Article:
So if Microsoft threw together some piece of plastic that had Windows 7 on it and stored 100 million of them in a warehouse, but sold 100,000 of them, they'd have 50% market share?

As a peon in a large corporation I saw this first hand. Mind you this was not an electronics concern. In the end such moves almost put us out of business. So yeah deceptive practices like this are common.

In the case of Amazon though I do believe that initially they sold a large number of Fires but that has changed drastically as people have seen the poor reception for the device. In the end the competition is good for Apple, hopefully the new iPad models will reflect this. This is especially the case when things like Fire demonstrate just how well designed and support iPad is.

Also let's not forget that there is a huge difference in who these devices target. E-Readers really should be in a category of their own. From my perspective and E-Reader like Kindle is a legitimate device in its own right but really isn't in the same category as iPad.
post #72 of 104
Quote:
Originally Posted by MobiusStrip View Post

This is what happens when you take a handheld Unix computer and cripple it so obscenely that a dinky E-reader can compete with it.

Apple is getting what it deserves, for idiotically hampering developers from doing most of what you'd expect an $800 portable computer to do. You know, crazy things like legitimate I/O, syncing data between apps and counterpart apps on the computer, proper Bluetooth support, access to the dock port...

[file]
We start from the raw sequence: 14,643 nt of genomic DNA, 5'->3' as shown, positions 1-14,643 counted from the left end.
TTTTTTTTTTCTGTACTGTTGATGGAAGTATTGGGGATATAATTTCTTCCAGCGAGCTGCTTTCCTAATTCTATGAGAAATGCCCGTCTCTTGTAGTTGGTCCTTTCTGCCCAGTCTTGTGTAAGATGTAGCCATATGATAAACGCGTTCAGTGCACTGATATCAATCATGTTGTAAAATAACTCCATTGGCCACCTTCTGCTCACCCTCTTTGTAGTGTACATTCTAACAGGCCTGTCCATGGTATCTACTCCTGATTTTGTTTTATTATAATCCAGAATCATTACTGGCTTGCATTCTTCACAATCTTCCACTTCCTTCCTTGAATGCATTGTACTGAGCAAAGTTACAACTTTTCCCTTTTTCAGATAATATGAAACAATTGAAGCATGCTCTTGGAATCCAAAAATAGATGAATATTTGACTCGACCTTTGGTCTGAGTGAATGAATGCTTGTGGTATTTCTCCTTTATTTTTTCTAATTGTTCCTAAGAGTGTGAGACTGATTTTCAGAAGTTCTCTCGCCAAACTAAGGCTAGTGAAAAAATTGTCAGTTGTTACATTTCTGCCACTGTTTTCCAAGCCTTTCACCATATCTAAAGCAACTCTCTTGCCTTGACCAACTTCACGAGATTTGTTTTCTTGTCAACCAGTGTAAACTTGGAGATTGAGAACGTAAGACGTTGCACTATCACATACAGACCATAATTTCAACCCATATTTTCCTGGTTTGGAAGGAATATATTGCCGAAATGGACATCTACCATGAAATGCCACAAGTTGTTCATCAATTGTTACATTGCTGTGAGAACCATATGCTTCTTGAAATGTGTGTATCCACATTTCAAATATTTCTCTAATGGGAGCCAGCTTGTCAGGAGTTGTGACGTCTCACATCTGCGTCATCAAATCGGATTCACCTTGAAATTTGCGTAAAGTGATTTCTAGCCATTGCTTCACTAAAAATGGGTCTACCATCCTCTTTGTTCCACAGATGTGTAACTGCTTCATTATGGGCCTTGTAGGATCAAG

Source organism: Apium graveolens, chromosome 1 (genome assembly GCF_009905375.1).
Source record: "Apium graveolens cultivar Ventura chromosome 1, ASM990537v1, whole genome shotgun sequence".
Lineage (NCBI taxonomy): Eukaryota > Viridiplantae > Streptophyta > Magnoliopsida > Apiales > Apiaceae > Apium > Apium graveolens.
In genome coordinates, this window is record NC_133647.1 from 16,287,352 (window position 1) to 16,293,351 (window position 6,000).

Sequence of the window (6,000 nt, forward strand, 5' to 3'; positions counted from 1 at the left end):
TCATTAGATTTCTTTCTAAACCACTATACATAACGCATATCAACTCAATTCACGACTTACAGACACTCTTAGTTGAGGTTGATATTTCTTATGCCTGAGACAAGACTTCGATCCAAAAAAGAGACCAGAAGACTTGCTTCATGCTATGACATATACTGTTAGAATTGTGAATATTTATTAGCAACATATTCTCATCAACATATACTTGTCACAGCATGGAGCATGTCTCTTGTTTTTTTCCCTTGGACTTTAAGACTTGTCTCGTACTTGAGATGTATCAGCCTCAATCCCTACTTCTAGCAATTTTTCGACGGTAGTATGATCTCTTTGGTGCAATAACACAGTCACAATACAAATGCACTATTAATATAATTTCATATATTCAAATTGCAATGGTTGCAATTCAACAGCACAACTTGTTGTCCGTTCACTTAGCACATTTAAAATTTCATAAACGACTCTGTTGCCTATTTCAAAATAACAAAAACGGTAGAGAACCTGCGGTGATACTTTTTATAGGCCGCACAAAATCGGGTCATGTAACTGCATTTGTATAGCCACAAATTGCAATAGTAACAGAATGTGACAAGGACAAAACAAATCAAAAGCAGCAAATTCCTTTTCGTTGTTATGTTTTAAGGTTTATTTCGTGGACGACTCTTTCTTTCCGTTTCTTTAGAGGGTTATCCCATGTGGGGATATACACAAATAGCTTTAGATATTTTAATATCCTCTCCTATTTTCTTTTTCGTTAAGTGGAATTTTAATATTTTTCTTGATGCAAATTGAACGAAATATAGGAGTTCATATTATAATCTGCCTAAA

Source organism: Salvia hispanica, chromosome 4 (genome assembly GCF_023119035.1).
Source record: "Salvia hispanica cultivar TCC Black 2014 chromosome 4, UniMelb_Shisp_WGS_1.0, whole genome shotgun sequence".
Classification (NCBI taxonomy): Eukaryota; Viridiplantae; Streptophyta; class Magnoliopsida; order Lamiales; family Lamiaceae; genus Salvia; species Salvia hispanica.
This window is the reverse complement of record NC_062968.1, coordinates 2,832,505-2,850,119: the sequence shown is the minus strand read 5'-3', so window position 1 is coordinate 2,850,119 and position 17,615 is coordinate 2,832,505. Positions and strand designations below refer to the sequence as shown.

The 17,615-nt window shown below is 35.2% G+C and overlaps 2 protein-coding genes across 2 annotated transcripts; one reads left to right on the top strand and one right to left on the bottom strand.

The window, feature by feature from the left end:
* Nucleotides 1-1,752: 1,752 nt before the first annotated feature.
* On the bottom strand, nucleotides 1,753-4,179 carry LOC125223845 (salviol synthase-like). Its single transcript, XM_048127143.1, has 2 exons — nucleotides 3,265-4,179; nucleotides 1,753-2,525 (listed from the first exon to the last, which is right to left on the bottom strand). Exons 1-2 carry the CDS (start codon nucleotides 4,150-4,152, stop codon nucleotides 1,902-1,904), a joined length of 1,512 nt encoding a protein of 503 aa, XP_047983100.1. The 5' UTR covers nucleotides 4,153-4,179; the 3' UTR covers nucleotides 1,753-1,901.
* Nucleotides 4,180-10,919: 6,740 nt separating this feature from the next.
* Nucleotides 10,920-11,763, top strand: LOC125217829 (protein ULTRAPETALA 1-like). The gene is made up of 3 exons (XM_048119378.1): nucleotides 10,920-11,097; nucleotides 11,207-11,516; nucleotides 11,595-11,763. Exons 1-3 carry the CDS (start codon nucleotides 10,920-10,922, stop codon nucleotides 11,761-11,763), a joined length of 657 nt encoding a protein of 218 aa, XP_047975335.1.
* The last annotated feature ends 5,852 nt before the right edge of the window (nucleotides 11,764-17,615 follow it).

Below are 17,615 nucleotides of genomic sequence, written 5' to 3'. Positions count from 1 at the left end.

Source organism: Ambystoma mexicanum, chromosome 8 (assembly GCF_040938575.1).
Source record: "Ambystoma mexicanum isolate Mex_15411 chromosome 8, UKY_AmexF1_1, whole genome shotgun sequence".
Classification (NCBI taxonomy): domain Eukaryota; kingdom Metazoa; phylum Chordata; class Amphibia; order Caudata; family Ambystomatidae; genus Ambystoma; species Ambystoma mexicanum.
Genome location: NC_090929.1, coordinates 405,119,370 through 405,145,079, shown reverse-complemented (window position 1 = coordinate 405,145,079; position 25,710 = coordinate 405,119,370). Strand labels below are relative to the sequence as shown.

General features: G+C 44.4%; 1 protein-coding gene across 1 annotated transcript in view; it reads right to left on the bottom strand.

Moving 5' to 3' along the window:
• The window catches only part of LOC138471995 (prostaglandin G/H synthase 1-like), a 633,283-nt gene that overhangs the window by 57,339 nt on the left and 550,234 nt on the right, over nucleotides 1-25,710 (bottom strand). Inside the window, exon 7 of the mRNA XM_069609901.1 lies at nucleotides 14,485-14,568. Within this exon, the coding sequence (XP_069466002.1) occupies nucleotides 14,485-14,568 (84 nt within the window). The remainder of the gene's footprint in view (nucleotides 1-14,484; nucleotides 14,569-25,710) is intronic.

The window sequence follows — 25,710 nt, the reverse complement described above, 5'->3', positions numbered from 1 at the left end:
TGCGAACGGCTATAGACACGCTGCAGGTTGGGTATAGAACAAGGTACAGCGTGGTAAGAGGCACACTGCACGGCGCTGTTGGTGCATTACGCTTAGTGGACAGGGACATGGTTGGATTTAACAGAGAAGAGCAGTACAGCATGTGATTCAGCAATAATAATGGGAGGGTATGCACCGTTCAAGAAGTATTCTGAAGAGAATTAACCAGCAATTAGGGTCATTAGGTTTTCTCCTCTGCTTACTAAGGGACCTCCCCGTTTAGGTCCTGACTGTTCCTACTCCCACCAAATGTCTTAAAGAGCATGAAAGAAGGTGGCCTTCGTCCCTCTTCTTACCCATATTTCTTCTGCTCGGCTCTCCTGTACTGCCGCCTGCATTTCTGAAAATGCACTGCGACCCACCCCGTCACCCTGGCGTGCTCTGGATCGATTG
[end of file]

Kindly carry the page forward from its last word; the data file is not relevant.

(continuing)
Apple doesn't learn. They witnessed the demise of DRM, but learned nothing from it. When the stupidest executives on the planet (record-company execs) can learn something like that, you're a total disgrace if you keep pursuing anti-customer and anti-developer policies the way Apple does.

Apple has always stuck its head in the sand and pretended not to know what it needs to do to compete. Well, it's time to pull your head out of your ass, Apple.

You are right. Apple is anti-customer. You can see it in their stock price, analyst projections and actual sales, dismal as they are. Pitiful. Just pitiful. /sarcasm
post #73 of 104
Quote:
Originally Posted by MacTac View Post

My wife works in education as an instructional coach (helping teachers be better is the simplest way to describe her job). The district is considering buying them iPads. My wife says that the iPad is overkill for their needs.

If you know you aren't going to need and use all the features of the iPad and you are looking to control expenditures then one of those other tablet like devices might be the correct choice.

Kind of like why buy a car that can go 200 mph when you know you are only going to drive 75?